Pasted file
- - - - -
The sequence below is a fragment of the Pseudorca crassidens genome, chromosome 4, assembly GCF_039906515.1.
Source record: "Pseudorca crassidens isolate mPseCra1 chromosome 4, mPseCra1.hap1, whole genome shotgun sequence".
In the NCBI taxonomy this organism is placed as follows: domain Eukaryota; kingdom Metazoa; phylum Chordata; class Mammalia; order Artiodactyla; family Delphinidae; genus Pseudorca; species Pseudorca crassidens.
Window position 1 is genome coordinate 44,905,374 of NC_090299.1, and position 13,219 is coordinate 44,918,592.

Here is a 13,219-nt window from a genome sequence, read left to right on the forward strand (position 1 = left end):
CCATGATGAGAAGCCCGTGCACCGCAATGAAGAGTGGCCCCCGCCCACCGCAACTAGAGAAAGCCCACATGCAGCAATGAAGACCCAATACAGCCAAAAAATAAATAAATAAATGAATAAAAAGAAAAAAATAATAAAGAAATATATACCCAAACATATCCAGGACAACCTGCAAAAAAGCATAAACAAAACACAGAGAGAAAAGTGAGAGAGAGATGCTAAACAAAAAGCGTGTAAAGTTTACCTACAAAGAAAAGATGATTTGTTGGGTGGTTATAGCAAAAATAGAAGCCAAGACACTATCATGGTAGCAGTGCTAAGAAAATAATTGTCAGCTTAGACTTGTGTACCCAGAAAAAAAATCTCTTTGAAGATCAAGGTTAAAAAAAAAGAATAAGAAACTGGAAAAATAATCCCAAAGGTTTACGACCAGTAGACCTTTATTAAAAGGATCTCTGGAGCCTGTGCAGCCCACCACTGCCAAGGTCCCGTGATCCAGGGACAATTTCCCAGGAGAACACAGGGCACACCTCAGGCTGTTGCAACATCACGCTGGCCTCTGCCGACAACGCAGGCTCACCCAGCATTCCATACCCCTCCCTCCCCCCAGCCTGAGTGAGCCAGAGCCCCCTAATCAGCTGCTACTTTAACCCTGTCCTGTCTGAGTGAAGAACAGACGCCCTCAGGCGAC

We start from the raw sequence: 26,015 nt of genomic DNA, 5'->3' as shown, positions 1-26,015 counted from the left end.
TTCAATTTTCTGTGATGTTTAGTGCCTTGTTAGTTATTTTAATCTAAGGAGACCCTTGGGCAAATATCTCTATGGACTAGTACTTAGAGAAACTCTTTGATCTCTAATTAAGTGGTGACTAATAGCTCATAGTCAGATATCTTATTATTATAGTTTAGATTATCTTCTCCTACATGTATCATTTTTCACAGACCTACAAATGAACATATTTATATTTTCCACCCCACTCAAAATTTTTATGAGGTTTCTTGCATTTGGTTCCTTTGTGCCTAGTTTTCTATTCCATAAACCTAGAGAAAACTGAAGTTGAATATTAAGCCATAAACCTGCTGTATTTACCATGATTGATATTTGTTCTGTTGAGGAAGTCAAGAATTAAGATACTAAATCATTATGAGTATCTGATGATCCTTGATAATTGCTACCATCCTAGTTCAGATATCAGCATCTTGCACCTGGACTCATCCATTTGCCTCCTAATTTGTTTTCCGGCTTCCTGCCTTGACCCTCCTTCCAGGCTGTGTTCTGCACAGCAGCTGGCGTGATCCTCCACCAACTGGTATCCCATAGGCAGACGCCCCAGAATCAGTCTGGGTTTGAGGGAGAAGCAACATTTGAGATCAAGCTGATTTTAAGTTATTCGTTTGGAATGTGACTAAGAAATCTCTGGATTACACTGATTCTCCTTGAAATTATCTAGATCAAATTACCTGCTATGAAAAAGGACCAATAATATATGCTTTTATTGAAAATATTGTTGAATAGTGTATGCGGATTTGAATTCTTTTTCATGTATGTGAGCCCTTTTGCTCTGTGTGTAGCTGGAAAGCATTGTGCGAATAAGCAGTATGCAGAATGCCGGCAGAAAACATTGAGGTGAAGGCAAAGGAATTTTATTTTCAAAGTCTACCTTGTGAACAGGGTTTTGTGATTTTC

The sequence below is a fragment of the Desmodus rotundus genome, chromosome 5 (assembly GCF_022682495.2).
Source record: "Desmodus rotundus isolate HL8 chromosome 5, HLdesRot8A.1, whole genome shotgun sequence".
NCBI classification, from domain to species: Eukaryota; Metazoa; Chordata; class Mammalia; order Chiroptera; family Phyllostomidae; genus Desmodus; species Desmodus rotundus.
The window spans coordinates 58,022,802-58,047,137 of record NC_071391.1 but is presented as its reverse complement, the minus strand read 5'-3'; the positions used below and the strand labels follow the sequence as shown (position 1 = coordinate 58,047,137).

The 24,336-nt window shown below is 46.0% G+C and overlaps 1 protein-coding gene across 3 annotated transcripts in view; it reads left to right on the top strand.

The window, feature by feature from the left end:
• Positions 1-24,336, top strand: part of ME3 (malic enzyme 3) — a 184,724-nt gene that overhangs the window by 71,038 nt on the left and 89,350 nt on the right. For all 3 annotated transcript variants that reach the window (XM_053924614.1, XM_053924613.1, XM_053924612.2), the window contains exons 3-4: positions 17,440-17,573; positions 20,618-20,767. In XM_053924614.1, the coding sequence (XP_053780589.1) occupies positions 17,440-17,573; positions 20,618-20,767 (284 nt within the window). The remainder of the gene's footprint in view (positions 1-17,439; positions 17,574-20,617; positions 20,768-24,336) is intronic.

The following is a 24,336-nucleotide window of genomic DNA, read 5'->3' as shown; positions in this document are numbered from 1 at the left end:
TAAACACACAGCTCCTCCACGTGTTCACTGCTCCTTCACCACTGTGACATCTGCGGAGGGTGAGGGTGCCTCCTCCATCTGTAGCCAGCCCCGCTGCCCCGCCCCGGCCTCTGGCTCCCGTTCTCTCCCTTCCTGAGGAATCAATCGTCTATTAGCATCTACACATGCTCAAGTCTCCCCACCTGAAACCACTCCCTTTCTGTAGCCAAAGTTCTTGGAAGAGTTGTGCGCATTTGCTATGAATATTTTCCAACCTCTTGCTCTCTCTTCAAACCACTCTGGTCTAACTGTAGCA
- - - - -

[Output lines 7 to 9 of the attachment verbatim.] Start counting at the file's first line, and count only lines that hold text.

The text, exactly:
We start from the raw sequence: 26,015 nt of genomic DNA, 5'->3' as shown, positions 1-26,015 counted from the left end.
TTCAATTTTCTGTGATGTTTAGTGCCTTGTTAGTTATTTTAATCTAAGGAGACCCTTGGGCAAATATCTCTATGGACTAGTACTTAGAGAAACTCTTTGATCTCTAATTAAGTGGTGACTAATAGCTCATAGTCAGATATCTTATTATTATAGTTTAGATTATCTTCTCCTACATGTATCATTTTTCACAGACCTACAAATGAACATATTTATATTTTCCACCCCACTCAAAATTTTTATGAGGTTTCTTGCATTTGGTTCCTTTGTGCCTAGTTTTCTATTCCATAAACCTAGAGAAAACTGAAGTTGAATATTAAGCCATAAACCTGCTGTATTTACCATGATTGATATTTGTTCTGTTGAGGAAGTCAAGAATTAAGATACTAAATCATTATGAGTATCTGATGATCCTTGATAATTGCTACCATCCTAGTTCAGATATCAGCATCTTGCACCTGGACTCATCCATTTGCCTCCTAATTTGTTTTCCGGCTTCCTGCCTTGACCCTCCTTCCAGGCTGTGTTCTGCACAGCAGCTGGCGTGATCCTCCACCAACTGGTATCCCATAGGCAGACGCCCCAGAATCAGTCTGGGTTTGAGGGAGAAGCAACATTTGAGATCAAGCTGATTTTAAGTTATTCGTTTGGAATGTGACTAAGAAATCTCTGGATTACACTGATTCTCCTTGAAATTATCTAGATCAAATTACCTGCTATGAAAAAGGACCAATAATATATGCTTTTATTGAAAATATTGTTGAATAGTGTATGCGGATTTGAATTCTTTTTCATGTATGTGAGCCCTTTTGCTCTGTGTGTAGCTGGAAAGCATTGTGCGAATAAGCAGTATGCAGAATGCCGGCAGAAAACATTGAGGTGAAGGCAAAGGAATTTTATTTTCAAAGTCTACCTTGTGAACAGGGTTTTGTGATTTTC

The sequence below is a fragment of the Desmodus rotundus genome, chromosome 5 (assembly GCF_022682495.2).